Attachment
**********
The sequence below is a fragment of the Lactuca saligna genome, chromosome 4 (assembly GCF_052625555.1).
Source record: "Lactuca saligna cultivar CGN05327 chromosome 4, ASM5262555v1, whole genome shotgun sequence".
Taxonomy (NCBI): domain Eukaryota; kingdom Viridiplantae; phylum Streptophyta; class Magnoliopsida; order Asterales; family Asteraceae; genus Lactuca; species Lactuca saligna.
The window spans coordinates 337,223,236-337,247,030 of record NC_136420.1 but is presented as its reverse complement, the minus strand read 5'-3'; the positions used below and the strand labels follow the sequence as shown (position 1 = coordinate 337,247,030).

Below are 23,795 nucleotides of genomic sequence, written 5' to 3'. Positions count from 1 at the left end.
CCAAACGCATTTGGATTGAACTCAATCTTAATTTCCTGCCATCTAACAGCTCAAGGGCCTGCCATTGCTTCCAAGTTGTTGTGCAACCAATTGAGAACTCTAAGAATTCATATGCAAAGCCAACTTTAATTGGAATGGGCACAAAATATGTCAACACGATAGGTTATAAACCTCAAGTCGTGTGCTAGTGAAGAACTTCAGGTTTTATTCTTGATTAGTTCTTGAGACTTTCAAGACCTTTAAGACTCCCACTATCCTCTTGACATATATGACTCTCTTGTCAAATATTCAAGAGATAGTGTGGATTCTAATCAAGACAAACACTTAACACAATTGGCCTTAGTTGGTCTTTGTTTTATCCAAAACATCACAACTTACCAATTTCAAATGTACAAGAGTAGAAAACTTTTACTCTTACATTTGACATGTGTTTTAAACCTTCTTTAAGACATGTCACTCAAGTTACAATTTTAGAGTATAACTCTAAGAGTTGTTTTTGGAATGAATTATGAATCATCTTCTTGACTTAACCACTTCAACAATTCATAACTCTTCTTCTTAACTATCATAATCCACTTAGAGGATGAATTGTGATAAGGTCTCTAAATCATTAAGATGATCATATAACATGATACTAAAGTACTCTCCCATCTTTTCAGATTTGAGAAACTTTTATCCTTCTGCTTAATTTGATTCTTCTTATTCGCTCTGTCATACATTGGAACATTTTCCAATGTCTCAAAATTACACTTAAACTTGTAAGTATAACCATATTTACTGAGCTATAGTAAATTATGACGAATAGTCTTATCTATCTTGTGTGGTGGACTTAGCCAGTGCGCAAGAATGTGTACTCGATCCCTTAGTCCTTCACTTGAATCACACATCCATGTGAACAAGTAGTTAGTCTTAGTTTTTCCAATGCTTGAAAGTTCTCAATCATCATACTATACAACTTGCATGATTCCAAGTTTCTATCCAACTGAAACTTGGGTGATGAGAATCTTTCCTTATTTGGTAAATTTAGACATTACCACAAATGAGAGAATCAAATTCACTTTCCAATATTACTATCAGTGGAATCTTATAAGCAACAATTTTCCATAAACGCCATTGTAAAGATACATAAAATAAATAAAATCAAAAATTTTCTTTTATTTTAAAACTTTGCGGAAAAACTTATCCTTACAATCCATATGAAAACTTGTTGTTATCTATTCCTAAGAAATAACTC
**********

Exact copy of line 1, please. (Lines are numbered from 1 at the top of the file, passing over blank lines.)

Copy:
The sequence below is a fragment of the Lactuca saligna genome, chromosome 4 (assembly GCF_052625555.1).